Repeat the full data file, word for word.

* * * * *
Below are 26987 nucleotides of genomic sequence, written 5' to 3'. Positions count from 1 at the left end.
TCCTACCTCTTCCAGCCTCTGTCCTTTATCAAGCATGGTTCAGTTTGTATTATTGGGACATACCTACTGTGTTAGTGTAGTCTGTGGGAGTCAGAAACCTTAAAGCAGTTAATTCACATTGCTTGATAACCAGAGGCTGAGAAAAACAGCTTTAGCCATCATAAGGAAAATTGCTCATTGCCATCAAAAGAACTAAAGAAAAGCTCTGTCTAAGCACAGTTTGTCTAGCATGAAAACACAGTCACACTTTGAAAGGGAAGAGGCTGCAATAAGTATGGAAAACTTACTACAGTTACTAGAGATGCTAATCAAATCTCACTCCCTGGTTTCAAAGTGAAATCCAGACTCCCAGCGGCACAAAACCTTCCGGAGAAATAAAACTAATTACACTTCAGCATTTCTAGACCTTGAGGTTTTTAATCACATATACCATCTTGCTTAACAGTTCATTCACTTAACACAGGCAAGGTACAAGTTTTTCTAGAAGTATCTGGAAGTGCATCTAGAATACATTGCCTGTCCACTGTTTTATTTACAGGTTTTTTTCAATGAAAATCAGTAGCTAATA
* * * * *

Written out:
Below are 26987 nucleotides of genomic sequence, written 5' to 3'. Positions count from 1 at the left end.
TCCTACCTCTTCCAGCCTCTGTCCTTTATCAAGCATGGTTCAGTTTGTATTATTGGGACATACCTACTGTGTTAGTGTAGTCTGTGGGAGTCAGAAACCTTAAAGCAGTTAATTCACATTGCTTGATAACCAGAGGCTGAGAAAAACAGCTTTAGCCATCATAAGGAAAATTGCTCATTGCCATCAAAAGAACTAAAGAAAAGCTCTGTCTAAGCACAGTTTGTCTAGCATGAAAACACAGTCACACTTTGAAAGGGAAGAGGCTGCAATAAGTATGGAAAACTTACTACAGTTACTAGAGATGCTAATCAAATCTCACTCCCTGGTTTCAAAGTGAAATCCAGACTCCCAGCGGCACAAAACCTTCCGGAGAAATAAAACTAATTACACTTCAGCATTTCTAGACCTTGAGGTTTTTAATCACATATACCATCTTGCTTAACAGTTCATTCACTTAACACAGGCAAGGTACAAGTTTTTCTAGAAGTATCTGGAAGTGCATCTAGAATACATTGCCTGTCCACTGTTTTATTTACAGGTTTTTTTCAATGAAAATCAGTAGCTAATA